EAT, WRITE, DIGEST: Retro Recipe Night
The Tuesday Night Dinner Project
There’s something magical that happens when the youngest member of the family hangs out in the kitchen with the cook.
At nearly three (33 months, if you want an exact number), the youngest member of our family has a special folding stool that she climbs onto when I do anything at all in our kitchen. Camille is interested in what the food looks like when it comes out of any container it might be in, what happens when it gets stirred, how to crack an egg, what a whisk does, why she can’t touch the stovetop when the burner is on. She makes me think more closely about what I’m doing and why; nothing can be rote when a little kid is there examining everything and asking questions.
Since she hung out with me from breakfast to bedtime yesterday, we started our day making oatmeal. I love oatmeal. Camille liked making it. She peered into the pan through her rhinestone-studded sunglasses (why not glam it up?) when the water started to boil, tipped her head when I told her to listen to the sound the boiling water made. She insisted on pouring the oatmeal from the measuring cup into the boiling water, watched me stir, then stared at the bubbling hot cereal as it simmered. She had a great time all the way until she actually had to taste the stuff and then she was clearly finished with oatmeal.
We moved on. We made a Valentine card for Camille’s parents. Camille covered the front by scribbling with different colored markers and affixing the paper hearts I’d cut out for her that had double-stick tape on the back. They landed charmingly off-center and cockeyed. When we got to the inside, she asked me to draw a cow and a pig. Insisted, actually.
She’s destined to be romantic, don’t you think?
Nevertheless, she was quite proud of her card in the moment and it was duly bestowed upon her parents in the evening when they came over for dinner. They oohed and aahed and gave her hugs and smooches.
When I think about all the Valentines I made as a kid, it makes me sort of wistful that the day has become so far removed from those simple paper creations. Not that I’m going to refuse the dinner reservation my own spouse has made for Friday night; I’m really delighted that he got a reservation at our favorite Italian restaurant in St. Paul. But there’s something about a handmade love note that can’t be duplicated by Hallmark (thank God) or American Greetings or any of the other card companies that cash in on this sham-of-romance holiday. There’s a soft sweetness, an intimacy that can’t be marketed. A handmade card of any kind evokes the cozy familiarity at the heart of any relationship. If you’re a small child, offerings from the heart are the natural way to be in the world.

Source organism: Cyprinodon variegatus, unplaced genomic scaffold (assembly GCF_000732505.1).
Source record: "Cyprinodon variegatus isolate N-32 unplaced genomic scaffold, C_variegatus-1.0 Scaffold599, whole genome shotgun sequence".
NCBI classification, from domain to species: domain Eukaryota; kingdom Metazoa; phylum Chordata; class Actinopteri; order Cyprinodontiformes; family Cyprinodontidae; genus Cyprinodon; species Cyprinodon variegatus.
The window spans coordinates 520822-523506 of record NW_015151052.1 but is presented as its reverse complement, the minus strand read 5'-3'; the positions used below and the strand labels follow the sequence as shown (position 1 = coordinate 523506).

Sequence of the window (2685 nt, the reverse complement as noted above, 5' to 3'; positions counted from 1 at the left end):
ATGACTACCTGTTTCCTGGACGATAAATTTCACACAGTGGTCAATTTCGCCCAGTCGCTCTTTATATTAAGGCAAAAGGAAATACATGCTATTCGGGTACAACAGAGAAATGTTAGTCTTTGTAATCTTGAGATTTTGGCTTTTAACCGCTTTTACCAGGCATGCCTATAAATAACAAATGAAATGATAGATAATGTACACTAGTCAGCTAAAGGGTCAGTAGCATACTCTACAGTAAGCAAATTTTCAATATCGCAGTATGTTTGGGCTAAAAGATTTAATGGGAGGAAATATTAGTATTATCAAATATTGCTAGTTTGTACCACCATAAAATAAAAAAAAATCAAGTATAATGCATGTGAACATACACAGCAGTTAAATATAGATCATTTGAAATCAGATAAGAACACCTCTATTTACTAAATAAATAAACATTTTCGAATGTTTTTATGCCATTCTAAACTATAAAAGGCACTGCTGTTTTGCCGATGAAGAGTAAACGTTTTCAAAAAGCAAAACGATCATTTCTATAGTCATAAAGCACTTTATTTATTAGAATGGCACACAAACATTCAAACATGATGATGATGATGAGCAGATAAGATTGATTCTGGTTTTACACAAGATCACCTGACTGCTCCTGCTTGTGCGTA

As a grown-up, it’s not so easy to let my heart speak all the time. But I can cook and that’s a pretty heartfelt activity.
Last night was a retro recipe night. With a little help from Camille, I made something called Chicken Tamale Pie, only there was no chicken. We used turkey. In this family, we have a whole bunch of food allergies and intolerances to be aware of, so sometimes coming up with something that everyone can eat is really tough. Both of my kids are allergic to peanuts, my son having developed the allergy only within the last couple of years. My daughter is not only allergic to peanuts; she’s allergic to the general legume category. My spouse is allergic to fish. He also has an intolerance for beans. The only meat my daughter-in-law eats is poultry and sometimes she has a reaction to pectins. Camille had an interesting reaction to corn-on-the cob last summer, but we’re not sure if that was due to some other contamination.
And me? I can eat pretty much anything. It figures, somehow, that I’m the main cook here. I’m also wicked with an Epipen, but that’s another story.
Back to the poultry-we-had-in-the-freezer tamale pie. It’s still raging winter around here, so warm food is a must. And my Valentine’s Day nostalgia must have influenced me when I was looking at recipes for last night, because the idea of making a dish that first showed its recipe in the Joy of Cooking in 1943 had a certain comforting appeal, as if it were something my mom might have made. Everybody actually liked it, even though Mick and Beka both picked the green olives out of their portions.
As for Camille, those glitzy sunglasses she had been wearing all day long were set aside by the time dinner rolled around. I like to think she wanted to get a better look at her plate to see what the big deal was.